Casino gambling should soon become legal to Vietnam nationals as the Standing Committee of the National Assembly of Vietnam is debating a law to let Vietnamese gamble at home, says the managing director of Donaco International Ltd, Joey Lim Keong Yew.
“They [the National Assembly] have come out publicly to say that this is just a matter of time until they open up” domestic casinos to Vietnamese, said Mr Lim.
“There are a lot of [Vietnamese] holders of a foreign passport who are allowed to enter casinos,” Mr Lim said, adding that a lot of locals still travel elsewhere to gamble in casinos.
“The government has estimated that around US$800 million is lost in annual tax on gross gaming revenue [GGR],” he said.
A change in legislation could make Vietnam an attractive bet for big gaming companies such as Las Vegas Sands Corp or Genting Bhd.
Mr Lim was speaking at a conference session at the Global Gaming Expo (G2E) Asia, which opened today in Macau.
Australia-listed Donaco International just opened a newly built five-star hotel in the northern province of Lao Cai, bordering China’s Yunnan province. The property can have up to 50 gaming tables and most of those are for baccarat.
Gaming revenue is mainly derived from VIP guests, most coming from mainland China, said Mr Lim. Registered residents in Yunnan province can cross the border to Vietnam without a passport or visa, making use of an official border pass.
“That’s the main reason we have done so well. Ninety-nine percent of our business is derived from mainland China and 90 percent of our business comes from what we call high rollers,” he said.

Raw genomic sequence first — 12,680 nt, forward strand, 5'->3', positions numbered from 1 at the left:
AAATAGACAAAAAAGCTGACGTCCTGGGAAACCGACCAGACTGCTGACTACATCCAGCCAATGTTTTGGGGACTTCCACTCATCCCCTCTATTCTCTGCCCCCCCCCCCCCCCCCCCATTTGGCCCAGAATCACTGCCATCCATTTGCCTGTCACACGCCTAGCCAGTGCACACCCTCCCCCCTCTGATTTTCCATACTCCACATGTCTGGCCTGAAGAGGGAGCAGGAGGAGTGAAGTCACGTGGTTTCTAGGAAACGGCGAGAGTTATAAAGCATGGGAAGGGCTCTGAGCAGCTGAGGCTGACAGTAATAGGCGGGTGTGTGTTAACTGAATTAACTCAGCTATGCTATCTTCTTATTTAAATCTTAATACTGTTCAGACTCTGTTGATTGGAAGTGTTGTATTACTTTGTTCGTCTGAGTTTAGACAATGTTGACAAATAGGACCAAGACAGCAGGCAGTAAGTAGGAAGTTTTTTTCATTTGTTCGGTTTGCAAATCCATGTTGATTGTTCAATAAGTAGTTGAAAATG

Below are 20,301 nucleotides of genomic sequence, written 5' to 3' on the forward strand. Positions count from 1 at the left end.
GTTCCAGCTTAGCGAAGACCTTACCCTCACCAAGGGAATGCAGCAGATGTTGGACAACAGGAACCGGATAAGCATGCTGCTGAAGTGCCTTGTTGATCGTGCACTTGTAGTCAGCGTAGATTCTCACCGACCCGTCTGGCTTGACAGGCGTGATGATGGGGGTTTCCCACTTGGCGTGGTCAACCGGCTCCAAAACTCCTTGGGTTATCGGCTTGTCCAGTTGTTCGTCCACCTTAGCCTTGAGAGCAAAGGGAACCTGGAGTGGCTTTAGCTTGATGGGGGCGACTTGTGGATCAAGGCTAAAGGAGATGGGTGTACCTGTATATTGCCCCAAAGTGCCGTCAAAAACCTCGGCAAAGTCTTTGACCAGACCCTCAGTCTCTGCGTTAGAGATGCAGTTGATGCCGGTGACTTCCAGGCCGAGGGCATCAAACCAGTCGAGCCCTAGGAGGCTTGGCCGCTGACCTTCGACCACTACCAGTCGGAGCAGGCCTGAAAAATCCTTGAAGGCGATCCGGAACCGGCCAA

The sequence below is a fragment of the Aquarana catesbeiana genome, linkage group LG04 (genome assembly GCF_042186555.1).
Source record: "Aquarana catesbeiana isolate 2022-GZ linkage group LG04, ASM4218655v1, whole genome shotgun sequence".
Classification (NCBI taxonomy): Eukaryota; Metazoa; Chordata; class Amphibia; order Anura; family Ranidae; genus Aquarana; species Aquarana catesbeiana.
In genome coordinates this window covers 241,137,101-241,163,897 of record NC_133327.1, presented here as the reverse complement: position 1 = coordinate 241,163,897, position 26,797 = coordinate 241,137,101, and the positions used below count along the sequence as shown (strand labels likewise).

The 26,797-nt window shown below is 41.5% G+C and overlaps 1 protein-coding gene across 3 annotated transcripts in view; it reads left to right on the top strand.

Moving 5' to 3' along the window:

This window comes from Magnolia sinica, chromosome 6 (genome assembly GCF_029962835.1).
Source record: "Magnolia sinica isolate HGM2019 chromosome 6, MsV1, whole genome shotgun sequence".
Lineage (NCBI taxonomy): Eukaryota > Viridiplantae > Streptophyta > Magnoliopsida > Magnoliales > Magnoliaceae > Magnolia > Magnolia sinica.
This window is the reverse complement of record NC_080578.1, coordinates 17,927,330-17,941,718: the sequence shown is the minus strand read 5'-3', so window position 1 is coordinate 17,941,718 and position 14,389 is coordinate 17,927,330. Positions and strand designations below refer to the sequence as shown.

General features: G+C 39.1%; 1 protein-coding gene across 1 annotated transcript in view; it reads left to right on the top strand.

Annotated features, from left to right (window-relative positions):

There are seven table game casinos spread across six provinces in Vietnam. There are reports of at least 43 slot clubs in the country, which have no permit for gaming tables.
Business looks promising as operators in Vietnam expect to tap the local market base, which is less volatile and more profitable than VIP play.
“However, the viability of the business in Vietnam needs a lot more transparency,” said Mr Lim, adding that the creation of a formal gaming regulator would be a good step forward.
The number of Chinese visitors to Vietnam increased 33.5 percent last year to 1.9 million people, but it may go down this year following deadly anti-China riots there last week.
Thousands of Chinese fled Vietnam since the protests began over a Chinese oil rig deployed in nearby contested waters. Tourism departments in mainland China, Hong Kong and Macau have advised their residents not to travel to Vietnam.
Mr Lim said there are no particular reasons for concern and that all should be back to normal soon. “The prime minister office has issued a very strict order to all departments to crackdown on these protests,” he said.
The protests may impact tourism, but is not yet sure how hard the impact will be on casino operators there.
“With continued uncertainty in the situation at present, we have no comment on either present or potential changes to guest numbers from any of our source markets,” a spokesperson for the Grand – Ho Tram Strip casino-resort told GGRAsia.
The Grand is two hours away from Ho Chi Minh City and is the first of up to five resorts to be developed along the Ho Tram beachfront.
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"I am not going to speculate on what the [casino licence refreshment] tender requirements would be. I have full confidence and faith in the Macau government to treat everyone fairly"
Wilfred Wong Ying Wai
President and chief operating officer of Macau-based casino operator Sands China